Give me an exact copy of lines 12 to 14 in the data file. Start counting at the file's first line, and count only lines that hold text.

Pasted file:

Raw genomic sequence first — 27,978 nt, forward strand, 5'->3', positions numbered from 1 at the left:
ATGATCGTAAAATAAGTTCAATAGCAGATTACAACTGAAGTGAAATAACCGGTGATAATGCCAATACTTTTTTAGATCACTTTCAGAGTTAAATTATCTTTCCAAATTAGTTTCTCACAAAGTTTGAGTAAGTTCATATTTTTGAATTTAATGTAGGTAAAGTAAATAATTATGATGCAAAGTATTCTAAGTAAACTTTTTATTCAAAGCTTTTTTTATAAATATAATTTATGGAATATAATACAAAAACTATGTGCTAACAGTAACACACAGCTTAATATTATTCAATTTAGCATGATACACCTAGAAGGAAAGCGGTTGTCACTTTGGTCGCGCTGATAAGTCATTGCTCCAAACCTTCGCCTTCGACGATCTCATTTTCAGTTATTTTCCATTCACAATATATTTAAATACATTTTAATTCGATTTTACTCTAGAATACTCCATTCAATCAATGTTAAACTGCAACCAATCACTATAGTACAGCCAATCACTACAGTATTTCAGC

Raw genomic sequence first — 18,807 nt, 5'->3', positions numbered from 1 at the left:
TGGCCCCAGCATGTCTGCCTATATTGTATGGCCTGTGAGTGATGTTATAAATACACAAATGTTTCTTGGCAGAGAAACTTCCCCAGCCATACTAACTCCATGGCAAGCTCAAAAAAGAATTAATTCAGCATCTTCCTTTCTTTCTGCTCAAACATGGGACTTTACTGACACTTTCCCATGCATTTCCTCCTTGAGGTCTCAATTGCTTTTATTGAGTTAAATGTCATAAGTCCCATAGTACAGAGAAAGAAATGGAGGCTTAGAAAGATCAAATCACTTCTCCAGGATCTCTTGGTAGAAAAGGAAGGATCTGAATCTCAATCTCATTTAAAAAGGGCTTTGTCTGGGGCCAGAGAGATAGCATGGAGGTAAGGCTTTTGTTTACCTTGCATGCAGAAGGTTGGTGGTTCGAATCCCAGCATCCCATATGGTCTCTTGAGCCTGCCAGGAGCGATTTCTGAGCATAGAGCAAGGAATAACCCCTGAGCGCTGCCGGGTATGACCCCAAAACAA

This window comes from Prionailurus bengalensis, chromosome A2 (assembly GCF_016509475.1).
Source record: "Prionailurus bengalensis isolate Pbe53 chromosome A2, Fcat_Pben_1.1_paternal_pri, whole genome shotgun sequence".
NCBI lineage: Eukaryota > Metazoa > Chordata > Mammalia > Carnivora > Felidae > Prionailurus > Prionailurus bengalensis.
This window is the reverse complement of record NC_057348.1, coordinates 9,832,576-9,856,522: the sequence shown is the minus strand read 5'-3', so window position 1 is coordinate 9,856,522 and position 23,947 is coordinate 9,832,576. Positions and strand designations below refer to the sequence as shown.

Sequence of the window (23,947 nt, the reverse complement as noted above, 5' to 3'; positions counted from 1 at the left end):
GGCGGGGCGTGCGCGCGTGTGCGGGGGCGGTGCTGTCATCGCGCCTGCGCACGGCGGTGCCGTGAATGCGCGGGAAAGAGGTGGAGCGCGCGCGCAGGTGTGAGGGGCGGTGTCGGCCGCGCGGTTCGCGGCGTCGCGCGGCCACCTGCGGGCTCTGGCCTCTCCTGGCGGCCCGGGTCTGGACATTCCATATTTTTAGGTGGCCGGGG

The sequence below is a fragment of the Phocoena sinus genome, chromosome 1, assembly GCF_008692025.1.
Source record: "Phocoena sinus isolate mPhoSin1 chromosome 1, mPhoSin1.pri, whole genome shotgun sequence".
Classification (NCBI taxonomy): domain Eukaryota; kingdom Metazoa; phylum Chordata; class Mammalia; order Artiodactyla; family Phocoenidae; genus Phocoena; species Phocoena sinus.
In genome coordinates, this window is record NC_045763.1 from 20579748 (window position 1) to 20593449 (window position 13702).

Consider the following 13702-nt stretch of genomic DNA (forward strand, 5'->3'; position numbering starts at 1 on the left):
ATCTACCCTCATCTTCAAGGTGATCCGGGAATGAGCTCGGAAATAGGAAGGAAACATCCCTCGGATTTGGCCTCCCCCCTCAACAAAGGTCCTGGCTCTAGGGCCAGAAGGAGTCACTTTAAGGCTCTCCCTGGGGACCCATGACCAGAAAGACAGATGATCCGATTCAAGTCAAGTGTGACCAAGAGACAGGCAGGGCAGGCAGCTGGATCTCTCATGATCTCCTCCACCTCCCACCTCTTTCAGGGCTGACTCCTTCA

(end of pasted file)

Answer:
Source record: "Phocoena sinus isolate mPhoSin1 chromosome 1, mPhoSin1.pri, whole genome shotgun sequence".
Classification (NCBI taxonomy): domain Eukaryota; kingdom Metazoa; phylum Chordata; class Mammalia; order Artiodactyla; family Phocoenidae; genus Phocoena; species Phocoena sinus.
In genome coordinates, this window is record NC_045763.1 from 20579748 (window position 1) to 20593449 (window position 13702).